Friday, October 15, 2010

So long, and thanks for all the fish

It's official -- the Party no longer requires my services. I have 30 days before I'm a free agent again.

What fun.

Monday, October 11, 2010

A whole other kind of stupid

So Charlie Davies was not, in fact, at the wheel while driving 125 mph.
Davies, who nearly died in a car crash last year, told The Associated Press Saturday that Jacques Faty, a teammate at French club Sochaux, asked him to switch places and tell police he was driving because Faty thought his license was still suspended from a previous speeding infraction. Faty said he thought police would only fine Davies, but Faty feared he would be jailed.
"That's not possible for me to go 120 mph on the road after an accident and think everything will be fine," Davies said. "If a kid survives such a serious accident and then almost exactly a year later is driving at a reckless speed, it's like, 'This can't be serious.' ... If someone has a second chance like I do, to take advantage of something like that, it's not something I could do. I learned too much from the whole experience to let something like that happen."
Putting aside the assertion that a 24-year-old is still a kid, which in itself is laughable, I suppose it could be considered progress that Davies says he won't put himself in that kind of situation.

However, his actions continue to belie those words.

Sochaux players were given four days off after beating Lens 3-0 last Saturday, and Davies said he decided to fly back to Boston, where he played in college.
Davies said he doesn't drive in France and, knowing that Faty was going back to Paris, he asked if he could get a ride.
Davies said he was lying down in the passenger seat of the Audi Q7 as they drove.
"Everything seemed fine. I knew he was driving a little fast but didn't know he was driving as fast as he was," Davies said. "Then I saw a blue flash from a police car."
Speed and time are relative, of course (thanks, Albert!), and I can see how one might lose track of one's speed while zooming down the highway in, say, a high-performance BMW or Ferrari. The Audi Q7, though, is a full-size, luxury crossover SUV -- not exactly the stuff of Autobahn and mid-life crisis dreams. Even if the difference in G forces was negligible and Davies was reclined so far back he couldn't see the trees whizzing past, I find it extremely difficult to believe he was completely unaware of his surroundings.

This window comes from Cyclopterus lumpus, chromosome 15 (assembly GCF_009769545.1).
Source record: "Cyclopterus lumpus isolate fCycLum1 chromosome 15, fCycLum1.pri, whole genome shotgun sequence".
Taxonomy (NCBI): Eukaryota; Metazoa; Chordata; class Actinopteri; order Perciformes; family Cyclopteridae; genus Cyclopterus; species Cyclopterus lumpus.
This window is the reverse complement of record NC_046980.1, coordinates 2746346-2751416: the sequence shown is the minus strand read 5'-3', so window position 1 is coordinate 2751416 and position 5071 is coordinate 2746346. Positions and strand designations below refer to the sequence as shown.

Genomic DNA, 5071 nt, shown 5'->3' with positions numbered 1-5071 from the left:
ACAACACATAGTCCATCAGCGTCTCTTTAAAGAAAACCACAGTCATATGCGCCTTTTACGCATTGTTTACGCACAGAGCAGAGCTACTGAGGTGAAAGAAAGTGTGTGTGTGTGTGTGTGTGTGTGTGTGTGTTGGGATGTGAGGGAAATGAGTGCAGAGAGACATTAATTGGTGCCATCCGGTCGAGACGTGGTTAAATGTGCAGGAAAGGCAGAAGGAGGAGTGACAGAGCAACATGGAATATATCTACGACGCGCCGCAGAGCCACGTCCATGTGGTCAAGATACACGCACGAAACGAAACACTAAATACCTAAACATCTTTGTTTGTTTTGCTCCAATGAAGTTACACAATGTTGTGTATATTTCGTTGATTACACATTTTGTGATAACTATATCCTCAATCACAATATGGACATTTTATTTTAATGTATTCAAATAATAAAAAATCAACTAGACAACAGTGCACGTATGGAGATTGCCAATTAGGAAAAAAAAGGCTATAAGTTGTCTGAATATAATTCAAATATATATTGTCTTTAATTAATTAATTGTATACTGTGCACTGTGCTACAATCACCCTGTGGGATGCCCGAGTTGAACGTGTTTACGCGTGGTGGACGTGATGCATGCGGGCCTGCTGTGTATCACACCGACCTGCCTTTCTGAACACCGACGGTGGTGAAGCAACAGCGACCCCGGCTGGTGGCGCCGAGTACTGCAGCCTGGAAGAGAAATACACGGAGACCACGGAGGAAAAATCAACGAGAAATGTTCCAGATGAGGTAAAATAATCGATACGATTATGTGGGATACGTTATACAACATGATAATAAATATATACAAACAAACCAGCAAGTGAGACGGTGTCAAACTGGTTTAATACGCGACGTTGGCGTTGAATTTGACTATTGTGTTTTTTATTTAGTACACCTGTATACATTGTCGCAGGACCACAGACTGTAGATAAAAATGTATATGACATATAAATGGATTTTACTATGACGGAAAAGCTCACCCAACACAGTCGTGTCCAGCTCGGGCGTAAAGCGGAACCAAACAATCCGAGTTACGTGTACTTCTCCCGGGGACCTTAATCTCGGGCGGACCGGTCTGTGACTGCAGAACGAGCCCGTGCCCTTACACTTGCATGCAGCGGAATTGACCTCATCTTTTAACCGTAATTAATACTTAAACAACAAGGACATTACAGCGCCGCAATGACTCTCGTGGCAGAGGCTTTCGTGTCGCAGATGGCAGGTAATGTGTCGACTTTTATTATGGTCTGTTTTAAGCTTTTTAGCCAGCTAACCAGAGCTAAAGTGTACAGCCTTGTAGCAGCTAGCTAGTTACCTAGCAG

The notion that Davies couldn't do anything to stop Faty -- put forward in the latest American Soccer Show podcast -- is bunk. Are we to believe that Davies asking Faty to ease off the gas a bit would somehow have damaged their relationship, personally or professionally? It's safe to assume Faty is aware of what happened to Davies a year ago and -- unless he's a truly heartless bastard -- would acquiesce if asked. Also, the suggestion that Davies would've been stranded if Faty took the blame doesn't wash. We know Davies has a driver's license as part of his punishment was having it suspended for six months. Even if he prefers not to drive in France, I imagine he retained enough muscle memory from his time in the US to at least navigate back to Montbeliard.

The person who comes off looking the worst, of course, is Faty. Blasting through the forests of eastern France at 125 mph is questionable enough, as is driving with a license he thought was suspended, even if it ultimately wasn't. One can assume he had enough traffic incidents, either in number or severity, in the past to lose his privileges. Near the end of the story, it says the police "ran Faty's record and told him his license was no longer suspended." (Emphasis mine -- ed.) Asking Davies, of all people, to take the fall was just the icing on the cake.

Score another round for the Bad Idea Bears. Fortunately, no one got hurt and Faty has said he will take responsibility -- better late than never, right? I just hope incidents like these are the exception and not the rule with Davies. He's come too far with his recovery to jeopardize his life and career over a bit of highway hijinks, whether through his choices or someone else's. Davies is 24, which is plenty old enough to know looking after one's well-being takes precedence over "being a good bro."

Saturday, October 9, 2010

You big dummy

Cheer Grow up, Charlie.

Not so along ago, Charlie Davies was the Next Big Thing in US soccer. After a standout career at Boston College, he passed on MLS and chose to start his time as a professional in Scandinavia with Swedish side Hammarby. His gamble paid off as he received national team call-ups and a move to French club Sochaux, making his star turn as the US finished runner-up at the 2009 Confederations Cup. Players like Michael Bradley and Jozy Altidore were already known quantities, but the speed, finishing and combination play Davies showed left US fans dreaming of an Altidore-Davies strike partnership that would terrorize defenses for years to come.